Solutions Proposed to Contain Health Care Spending: Food for Thought

By the time this column is in print, we will have a newly elected President of the United States and some new representatives and senators at the federal level. They will, however, have to deal with the same big problem of containing health care spending. Emanuel and colleagues (2012) wrote a “Sounding Board” column in the New England Journal of Medicine, which should be required reading for our new nationally elected officials and also for health care providers and payors. The column is titled “A Systematic Approach to Containing Health Care Spending.” At a time when health care spending is growing faster than our economy and is equal to $2.8 trillion or 18% of our gross domestic product (GDP), there is widespread agreement on the need to reduce health care spending, but little agreement as to how to do this.

The Center for American Progress (2012), an independent nonpartisan educational institute dedicated to improving the lives of Americans through progressive ideas and action, convened a group of leading health policy experts. They were charged with finding solutions to target “drivers of both the level of costs and growth in costs – and both medical prices and quantity of services” (Ezekiel et al., 2012, p. 1); also to reduce costs for both public and private payors and to root out administrative costs that do not enhance health outcomes.

Solution 1 in Table 1 involves a model of self-regulation where public and private payors would negotiate payment rates with providers and these rates would be binding on all providers and payors in the state. This state self-regulation model would be phased in with incentive grants from the federal government and would allow for bonus payments for high performance. Solution 2 in Table 1 suggests that bundled payments be used for a bundle of services. This is not a new idea, but has been used for years with obstetrics. A current example of this is the Medicare Acute Care Episode program that has bundles for 37 cardiac and orthopedic procedures (Cutler & Ghosh, 2012; Mechanic, 2011). Solution 3 builds on Medicare’s use of competitive bidding that in 2011 reduced spending on medical equipment by 42% (Centers for Medicare and Medicaid Services [CMS], 2012). Solution 4 challenges insurers to offer tiered plans. “These insurance products designate a high-value tier of providers with high quality and low costs and reduced cost sharing for patients who obtain services from these providers...in Massachusetts, one tiered product lowers copayments by as much as $1,000 if patients choose from 53 high-value providers” (Emanuel et al., 2012, p. 2).

Solution 5 in Table 1 suggests that as soon as reliable quality reporting systems exist, “federal and state exchanges engage in active purchasing - leveraging their bargaining power to secure the best premium rates and promote reforms in payment and delivery systems” (Emanuel et al., 2012, p. 3). Solution 6 highlights the need to simplify administrative systems for all payors and providers. Suggestions include: 1) electronically exchange eligibility, claims, and administrative information, 2) public and private providers should use a single, standardized physician and Advanced Practice Nurses (APN) credentialing system, 3) payors should provide monthly electronic explanation of benefits statement, and 4) electronic health records should integrate administrative and clinical functions so when a service is ordered it can be simultaneously billed to the payors. “Most important, we recommend that a taskforce consisting of payors, providers, and vendors set binding compliance targets, monitor use rates and have broad authority to implement additional measures to achieve system-wide savings of $30 billion a year” (Emanuel et al., 2012, p. 3). Solution 7 recommends price transparency to assist consumers with a choice of providers. All private insurers and states provide price information that reflects negotiated discounts with specific providers. Price information should include the price of the bundle of services, estimates of out-of-pocket costs, as well as information on quality of care and volume of patients using the services (Emanuel et al., 2012).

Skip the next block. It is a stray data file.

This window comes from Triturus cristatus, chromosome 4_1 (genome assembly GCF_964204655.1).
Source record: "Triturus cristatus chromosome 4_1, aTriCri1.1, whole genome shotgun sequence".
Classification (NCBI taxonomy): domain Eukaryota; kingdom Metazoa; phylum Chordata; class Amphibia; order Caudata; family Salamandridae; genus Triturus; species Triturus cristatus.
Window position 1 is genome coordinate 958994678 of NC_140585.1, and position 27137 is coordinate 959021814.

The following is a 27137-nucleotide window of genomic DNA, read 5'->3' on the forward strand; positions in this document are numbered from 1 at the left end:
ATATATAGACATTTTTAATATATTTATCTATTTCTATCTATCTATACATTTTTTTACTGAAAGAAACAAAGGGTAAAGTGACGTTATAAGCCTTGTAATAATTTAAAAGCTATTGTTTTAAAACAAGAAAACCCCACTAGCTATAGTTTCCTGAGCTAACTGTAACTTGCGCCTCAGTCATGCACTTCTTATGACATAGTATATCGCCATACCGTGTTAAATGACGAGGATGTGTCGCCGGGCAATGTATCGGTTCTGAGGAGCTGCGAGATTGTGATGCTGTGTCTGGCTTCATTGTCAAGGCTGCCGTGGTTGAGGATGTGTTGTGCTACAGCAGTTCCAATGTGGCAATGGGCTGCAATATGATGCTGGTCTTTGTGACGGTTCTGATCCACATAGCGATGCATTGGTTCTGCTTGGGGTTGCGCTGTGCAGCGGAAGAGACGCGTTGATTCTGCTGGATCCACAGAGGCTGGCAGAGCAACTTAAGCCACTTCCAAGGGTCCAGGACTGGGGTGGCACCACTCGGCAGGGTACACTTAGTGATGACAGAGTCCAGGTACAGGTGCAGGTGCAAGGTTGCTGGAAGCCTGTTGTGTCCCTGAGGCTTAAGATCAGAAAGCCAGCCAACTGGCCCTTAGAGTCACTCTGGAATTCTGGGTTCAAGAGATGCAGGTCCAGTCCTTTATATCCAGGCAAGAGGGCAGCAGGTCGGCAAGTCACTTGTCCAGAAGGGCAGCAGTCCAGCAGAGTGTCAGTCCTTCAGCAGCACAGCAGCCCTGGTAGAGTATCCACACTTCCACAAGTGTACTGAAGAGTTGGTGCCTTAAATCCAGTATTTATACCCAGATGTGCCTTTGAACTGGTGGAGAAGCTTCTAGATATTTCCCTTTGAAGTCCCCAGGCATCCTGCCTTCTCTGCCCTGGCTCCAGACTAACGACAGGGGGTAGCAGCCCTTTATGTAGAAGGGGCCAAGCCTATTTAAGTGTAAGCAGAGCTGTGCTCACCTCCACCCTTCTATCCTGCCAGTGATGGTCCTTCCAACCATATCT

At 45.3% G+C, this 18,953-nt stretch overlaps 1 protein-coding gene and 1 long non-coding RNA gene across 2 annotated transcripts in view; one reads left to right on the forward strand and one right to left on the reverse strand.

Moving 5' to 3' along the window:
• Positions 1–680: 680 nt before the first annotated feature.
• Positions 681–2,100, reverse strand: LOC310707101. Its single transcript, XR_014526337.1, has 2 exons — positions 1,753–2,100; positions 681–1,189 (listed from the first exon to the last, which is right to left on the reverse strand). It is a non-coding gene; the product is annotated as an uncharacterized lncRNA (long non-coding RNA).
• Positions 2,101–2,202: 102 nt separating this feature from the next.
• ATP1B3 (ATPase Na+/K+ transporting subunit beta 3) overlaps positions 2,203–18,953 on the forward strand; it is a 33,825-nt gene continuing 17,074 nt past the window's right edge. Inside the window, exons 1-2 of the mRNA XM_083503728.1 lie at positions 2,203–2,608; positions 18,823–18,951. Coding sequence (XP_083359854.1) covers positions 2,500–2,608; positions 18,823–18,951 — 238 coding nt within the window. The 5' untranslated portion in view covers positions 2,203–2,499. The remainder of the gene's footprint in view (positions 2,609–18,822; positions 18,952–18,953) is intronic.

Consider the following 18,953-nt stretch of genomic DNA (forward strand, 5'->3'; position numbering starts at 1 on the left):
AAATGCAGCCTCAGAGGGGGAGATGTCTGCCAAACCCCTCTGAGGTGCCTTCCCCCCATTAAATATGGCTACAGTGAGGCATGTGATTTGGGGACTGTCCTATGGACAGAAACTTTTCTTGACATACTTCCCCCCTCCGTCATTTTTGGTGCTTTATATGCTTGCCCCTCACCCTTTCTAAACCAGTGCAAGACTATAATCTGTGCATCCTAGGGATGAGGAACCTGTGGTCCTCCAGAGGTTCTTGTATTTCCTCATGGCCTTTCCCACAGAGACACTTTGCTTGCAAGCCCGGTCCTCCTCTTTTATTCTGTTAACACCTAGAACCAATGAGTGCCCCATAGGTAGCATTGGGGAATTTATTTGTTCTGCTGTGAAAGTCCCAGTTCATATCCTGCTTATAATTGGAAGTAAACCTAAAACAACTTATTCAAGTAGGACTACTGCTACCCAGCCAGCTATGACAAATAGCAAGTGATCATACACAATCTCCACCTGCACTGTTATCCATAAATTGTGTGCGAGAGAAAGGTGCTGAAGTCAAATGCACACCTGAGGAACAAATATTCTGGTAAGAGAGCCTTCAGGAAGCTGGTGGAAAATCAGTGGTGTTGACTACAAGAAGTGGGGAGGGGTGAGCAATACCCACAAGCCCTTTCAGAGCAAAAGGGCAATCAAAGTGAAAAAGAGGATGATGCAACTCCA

Solution 8 in Table 1 recommends better use of non-physician providers. This echoes the Institute of Medicine (IOM) Future of Nursing report recommendation that: “Nurses should practice to the full extent of their education and training” (IOM, 2010, p. 1). There are 34 states that still do not allow advanced practice nurses to practice without physician supervision. Emanuel and colleagues (2012) recommend that the federal government provide bonus payments to states that meet the scope of practice standards developed by the IOM. Better utilization of advanced practice nurses would also expand the supply of providers, increase access and competition such as we have seen in APN-staffed convenient care clinics and lower prices. Solution 9 recommends expansion of the Medicare ban on physician self-referrals. “The Stark law should be expanded to prohibit physician self-referrals for services paid for by private insurers. In addition, the loopholes for in-office imaging, pathology laboratories, and radiation therapy should be closed” (Emanuel et al., 2012, p. 4). Physician self-referrals to facilities in which they have a financial interest have been shown to increase costs.